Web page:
The modern no-growther’s disdain for consumption seems to me to be of a piece with the instinct in the past that gave us sumptuary laws. Rich folk thought poor folk should stay in their place, dressing up the restrictions on the purchases the masses were allowed to make in moralising garb. But as Adam Smith put it, it was, “[T]he highest impertinence and presumption for kings and ministers to watch over the economy of private people, and to restrain their expense, either by sumptuary laws, or by prohibiting the importation of foreign luxuries. They are themselves always, and without any exceptions, the greatest spendthrifts in society.” Of course we need to pay far greater attention to resource use and to waste, but it is the affluent who are cavalier about the importance of growing real incomes and consumption – Janan Ganesh in his column today describes them as ‘too-rich-to-care bohemians’.

There is lots to enjoy in Empire of Things, therefore; I’m exactly the kind of reader who likes detail of the sort its pages are packed with.

I would have liked more economics, and more figures. There is a nice section on the mutual interaction of prices and tastes, as with the switch in British taste from coffee to tea in the later 1700s: a chart of tea and coffee prices would have been nice. But I have two bigger criticisms. One is that the book seriously needed an edit. The argument gets swamped in detail and it should have been 25% shorter. Some sections, especially those on non-western trends, fall between two stools – insufficiently detailed in themselves but enough to distract from the flow.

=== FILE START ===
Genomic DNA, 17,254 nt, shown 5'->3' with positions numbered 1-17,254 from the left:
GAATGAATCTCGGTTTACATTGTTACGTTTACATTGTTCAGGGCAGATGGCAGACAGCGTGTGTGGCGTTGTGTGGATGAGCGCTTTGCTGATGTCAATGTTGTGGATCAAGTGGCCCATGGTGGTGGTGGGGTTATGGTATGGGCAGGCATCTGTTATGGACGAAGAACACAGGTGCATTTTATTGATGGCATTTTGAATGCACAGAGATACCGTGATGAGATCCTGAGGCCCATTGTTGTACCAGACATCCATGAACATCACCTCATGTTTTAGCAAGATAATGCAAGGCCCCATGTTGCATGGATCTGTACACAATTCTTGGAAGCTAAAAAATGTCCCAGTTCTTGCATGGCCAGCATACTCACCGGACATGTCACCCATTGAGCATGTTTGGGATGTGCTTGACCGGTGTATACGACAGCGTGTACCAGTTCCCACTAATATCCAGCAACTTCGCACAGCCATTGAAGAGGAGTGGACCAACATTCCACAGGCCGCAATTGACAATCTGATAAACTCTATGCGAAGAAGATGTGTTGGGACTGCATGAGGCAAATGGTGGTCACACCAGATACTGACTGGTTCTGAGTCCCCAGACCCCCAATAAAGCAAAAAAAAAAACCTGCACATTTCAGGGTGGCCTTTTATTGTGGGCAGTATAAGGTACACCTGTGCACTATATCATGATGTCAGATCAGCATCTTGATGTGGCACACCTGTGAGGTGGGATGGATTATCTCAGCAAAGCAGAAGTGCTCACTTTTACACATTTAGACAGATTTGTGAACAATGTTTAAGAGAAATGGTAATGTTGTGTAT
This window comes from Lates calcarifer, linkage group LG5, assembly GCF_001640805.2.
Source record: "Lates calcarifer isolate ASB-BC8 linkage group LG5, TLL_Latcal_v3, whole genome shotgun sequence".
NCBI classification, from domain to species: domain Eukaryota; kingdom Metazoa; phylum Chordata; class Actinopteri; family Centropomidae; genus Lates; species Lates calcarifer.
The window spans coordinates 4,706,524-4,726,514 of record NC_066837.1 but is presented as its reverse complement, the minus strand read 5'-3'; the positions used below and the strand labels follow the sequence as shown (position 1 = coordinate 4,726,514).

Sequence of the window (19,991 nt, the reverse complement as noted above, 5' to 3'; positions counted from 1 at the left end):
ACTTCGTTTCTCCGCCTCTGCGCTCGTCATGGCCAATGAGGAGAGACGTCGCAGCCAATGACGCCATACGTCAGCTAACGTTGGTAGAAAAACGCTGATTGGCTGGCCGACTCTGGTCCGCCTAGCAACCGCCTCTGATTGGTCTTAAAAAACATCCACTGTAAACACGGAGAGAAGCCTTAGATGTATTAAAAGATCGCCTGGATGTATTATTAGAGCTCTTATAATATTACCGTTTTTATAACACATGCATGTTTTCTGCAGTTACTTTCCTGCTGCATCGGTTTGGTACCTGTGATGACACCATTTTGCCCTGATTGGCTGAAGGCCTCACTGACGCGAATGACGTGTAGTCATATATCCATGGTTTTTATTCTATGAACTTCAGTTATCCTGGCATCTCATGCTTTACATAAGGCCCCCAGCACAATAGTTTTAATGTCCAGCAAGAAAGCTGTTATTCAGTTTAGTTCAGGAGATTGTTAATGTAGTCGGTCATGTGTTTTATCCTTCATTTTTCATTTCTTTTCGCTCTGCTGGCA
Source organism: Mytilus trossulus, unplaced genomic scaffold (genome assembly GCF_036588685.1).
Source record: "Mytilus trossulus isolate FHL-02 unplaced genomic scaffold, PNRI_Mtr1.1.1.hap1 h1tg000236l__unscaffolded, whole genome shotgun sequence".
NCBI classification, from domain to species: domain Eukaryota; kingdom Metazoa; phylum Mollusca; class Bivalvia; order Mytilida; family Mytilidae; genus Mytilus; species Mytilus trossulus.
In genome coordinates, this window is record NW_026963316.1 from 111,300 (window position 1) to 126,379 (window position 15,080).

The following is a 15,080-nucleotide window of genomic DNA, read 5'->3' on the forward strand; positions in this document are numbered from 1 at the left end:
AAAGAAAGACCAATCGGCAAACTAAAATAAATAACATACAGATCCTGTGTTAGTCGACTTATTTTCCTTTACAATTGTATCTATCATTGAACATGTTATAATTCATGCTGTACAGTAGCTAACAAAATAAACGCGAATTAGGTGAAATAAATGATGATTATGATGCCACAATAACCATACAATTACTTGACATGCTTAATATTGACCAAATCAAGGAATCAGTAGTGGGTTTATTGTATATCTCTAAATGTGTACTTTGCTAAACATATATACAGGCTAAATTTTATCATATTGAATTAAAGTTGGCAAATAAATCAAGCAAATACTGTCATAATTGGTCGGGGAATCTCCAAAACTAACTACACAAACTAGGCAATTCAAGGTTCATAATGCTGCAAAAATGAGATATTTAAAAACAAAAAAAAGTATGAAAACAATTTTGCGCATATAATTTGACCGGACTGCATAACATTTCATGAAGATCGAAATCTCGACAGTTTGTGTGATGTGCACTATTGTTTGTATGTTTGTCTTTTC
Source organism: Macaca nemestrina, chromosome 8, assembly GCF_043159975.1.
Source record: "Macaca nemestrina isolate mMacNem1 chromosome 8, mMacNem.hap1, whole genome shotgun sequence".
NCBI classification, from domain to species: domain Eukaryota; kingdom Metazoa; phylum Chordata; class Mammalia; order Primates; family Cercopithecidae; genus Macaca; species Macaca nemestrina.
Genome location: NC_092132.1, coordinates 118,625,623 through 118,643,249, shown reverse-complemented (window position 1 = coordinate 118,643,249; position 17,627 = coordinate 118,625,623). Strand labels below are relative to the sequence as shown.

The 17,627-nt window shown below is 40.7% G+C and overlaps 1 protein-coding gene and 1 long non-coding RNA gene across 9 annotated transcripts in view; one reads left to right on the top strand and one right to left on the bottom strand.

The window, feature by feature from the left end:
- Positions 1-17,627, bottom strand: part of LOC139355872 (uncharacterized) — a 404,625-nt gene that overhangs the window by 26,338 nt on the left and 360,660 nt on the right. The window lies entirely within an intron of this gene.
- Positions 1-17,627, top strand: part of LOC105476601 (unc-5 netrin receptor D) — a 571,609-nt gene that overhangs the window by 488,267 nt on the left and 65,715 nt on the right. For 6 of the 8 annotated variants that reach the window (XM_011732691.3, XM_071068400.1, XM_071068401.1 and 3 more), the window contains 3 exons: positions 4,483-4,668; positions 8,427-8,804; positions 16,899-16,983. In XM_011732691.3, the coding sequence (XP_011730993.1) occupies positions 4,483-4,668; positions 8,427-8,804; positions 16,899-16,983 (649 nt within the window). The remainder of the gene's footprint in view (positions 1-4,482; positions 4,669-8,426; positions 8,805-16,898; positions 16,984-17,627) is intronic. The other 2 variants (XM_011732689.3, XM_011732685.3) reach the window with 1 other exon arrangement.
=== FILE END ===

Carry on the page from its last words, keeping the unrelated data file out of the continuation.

The biggest issue I have, however, is that the book never addresses the distinction between material and non-material consumption. It puts really a great deal of emphasis on the physical nature of consumer goods – and then skips to a discussion of some non-material aspect of consumption such as public health measures or public education, or leisure activities like the cinema. The issue of increased expenditure on services and intangibles is dismissed in just over two separate pages (out of 690), by saying that spending on housing, transport and food combined accounts for the same proportion of the household budget in 2007 as in 1958; and that in the OECD as a whole material consumption rhas continued to rise. Yet people are spending a growing proportion of their incomes on warmth, space, travel, variety, quality, entertainment as they grow richer. The immaterial is embedded in the material, and there is absolutely no reason to be complacent about the environmental footpring of the global economy; but (even knowing I may be biased about this) it is surely a significant development in the history of consumption (albeit a transition of affluence) that value is being created largely by the non-material now? (The forthcoming Capitalism without Capital by Jonathan Haskel and Stian Westlake addresses this.)

Still, it’s probably a good sign when a huge book leaves you more inclined to ask for more rather than wishing there had been less, and the balance tips that way for me despite it being in need of a blue pencil in parts.